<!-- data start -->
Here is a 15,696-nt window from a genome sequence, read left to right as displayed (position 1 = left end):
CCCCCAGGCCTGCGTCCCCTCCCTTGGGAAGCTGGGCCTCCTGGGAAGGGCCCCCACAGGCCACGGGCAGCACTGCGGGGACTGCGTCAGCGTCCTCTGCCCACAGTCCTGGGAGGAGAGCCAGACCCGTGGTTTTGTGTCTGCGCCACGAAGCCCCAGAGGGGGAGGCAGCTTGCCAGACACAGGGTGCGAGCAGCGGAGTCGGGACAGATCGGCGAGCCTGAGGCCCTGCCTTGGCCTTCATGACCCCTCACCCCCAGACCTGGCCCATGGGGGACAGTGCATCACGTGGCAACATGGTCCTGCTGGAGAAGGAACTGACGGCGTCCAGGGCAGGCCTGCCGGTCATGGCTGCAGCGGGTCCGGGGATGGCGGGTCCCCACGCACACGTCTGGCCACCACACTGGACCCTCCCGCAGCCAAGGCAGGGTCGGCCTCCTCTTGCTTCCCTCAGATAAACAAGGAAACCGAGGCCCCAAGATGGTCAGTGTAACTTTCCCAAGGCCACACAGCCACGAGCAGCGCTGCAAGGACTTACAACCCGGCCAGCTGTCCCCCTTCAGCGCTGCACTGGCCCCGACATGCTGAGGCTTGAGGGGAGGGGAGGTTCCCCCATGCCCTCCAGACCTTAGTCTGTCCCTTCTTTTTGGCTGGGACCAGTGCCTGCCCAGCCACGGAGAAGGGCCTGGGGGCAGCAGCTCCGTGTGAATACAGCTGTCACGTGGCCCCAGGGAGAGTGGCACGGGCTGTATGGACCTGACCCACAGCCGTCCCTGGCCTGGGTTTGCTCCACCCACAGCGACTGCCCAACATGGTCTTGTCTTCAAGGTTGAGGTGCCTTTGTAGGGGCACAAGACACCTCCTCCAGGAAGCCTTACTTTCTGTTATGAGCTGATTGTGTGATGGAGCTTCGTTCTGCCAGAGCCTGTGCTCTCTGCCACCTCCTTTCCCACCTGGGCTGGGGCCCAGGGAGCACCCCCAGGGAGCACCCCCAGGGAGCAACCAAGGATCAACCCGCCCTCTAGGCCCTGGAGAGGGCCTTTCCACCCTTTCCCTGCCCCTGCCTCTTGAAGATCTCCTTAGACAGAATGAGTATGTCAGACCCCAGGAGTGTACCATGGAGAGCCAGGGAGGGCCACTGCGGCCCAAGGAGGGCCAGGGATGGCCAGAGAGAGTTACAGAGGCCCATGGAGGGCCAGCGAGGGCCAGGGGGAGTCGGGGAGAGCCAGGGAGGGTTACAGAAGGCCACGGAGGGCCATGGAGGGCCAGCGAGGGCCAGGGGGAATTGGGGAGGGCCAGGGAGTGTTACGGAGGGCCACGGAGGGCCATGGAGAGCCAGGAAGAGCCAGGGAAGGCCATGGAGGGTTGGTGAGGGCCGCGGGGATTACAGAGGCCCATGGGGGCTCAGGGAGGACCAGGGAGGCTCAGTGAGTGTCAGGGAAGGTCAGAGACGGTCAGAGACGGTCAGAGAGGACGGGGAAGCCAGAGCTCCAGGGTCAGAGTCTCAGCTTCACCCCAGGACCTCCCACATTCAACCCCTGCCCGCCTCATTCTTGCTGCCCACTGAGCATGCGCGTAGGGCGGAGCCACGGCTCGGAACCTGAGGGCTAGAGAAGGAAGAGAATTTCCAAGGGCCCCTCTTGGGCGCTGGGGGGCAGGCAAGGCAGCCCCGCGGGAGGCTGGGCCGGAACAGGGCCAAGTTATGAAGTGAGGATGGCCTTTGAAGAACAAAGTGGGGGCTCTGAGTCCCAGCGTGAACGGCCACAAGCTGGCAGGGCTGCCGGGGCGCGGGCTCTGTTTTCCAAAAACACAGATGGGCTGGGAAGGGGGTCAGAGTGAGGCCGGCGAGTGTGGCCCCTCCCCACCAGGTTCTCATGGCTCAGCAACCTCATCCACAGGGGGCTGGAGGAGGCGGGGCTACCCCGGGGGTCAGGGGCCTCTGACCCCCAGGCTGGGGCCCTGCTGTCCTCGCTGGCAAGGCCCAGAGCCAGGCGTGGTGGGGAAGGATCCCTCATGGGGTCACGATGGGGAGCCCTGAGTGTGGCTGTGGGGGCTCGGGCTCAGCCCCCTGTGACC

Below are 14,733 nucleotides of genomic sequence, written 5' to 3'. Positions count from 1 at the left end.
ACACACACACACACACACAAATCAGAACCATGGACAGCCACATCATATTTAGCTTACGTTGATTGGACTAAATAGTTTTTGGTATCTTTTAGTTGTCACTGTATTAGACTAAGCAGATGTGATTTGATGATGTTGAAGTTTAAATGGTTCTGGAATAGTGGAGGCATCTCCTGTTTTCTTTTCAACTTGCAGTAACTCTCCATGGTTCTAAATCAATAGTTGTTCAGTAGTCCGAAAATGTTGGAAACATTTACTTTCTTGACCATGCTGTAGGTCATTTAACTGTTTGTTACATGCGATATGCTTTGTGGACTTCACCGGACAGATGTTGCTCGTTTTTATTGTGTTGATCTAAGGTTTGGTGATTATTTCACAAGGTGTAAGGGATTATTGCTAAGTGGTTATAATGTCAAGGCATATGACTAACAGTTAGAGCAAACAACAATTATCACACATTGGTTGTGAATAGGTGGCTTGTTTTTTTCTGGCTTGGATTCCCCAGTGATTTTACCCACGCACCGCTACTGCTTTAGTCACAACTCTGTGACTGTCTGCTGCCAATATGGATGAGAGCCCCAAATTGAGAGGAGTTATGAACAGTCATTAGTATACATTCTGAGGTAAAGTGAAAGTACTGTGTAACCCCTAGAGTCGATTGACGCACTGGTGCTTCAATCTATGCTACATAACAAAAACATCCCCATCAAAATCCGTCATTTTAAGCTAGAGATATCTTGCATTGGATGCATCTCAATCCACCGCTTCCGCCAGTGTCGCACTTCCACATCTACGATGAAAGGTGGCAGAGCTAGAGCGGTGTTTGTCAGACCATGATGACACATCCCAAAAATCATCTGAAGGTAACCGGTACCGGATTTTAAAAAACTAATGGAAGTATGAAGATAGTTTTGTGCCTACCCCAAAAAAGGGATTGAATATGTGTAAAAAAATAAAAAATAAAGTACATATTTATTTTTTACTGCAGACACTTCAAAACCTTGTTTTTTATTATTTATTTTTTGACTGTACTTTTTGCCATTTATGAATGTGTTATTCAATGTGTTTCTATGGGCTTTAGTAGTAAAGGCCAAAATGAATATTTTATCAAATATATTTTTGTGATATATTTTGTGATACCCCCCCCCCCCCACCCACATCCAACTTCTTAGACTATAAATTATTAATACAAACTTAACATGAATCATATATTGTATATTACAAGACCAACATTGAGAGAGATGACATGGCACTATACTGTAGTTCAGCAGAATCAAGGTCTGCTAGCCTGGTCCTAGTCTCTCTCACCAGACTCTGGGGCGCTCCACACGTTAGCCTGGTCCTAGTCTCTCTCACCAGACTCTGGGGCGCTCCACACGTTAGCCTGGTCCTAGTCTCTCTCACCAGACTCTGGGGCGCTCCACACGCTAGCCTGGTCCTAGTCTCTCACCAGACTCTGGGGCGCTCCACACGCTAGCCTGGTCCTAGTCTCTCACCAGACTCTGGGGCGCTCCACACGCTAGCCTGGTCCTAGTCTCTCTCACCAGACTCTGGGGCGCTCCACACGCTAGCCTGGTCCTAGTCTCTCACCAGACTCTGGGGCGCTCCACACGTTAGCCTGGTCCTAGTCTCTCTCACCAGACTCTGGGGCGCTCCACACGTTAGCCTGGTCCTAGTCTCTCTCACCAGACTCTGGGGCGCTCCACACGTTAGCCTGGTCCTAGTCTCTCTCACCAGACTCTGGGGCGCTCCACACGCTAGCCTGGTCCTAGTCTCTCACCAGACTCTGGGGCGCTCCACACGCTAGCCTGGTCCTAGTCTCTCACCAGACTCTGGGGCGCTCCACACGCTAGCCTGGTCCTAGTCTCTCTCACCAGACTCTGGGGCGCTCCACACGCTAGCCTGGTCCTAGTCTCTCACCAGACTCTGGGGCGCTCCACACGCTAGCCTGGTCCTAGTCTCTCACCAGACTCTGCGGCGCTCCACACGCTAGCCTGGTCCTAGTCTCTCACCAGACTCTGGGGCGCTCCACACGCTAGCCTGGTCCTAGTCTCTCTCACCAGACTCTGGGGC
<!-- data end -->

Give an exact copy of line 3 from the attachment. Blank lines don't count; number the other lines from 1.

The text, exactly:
Below are 14,733 nucleotides of genomic sequence, written 5' to 3'. Positions count from 1 at the left end.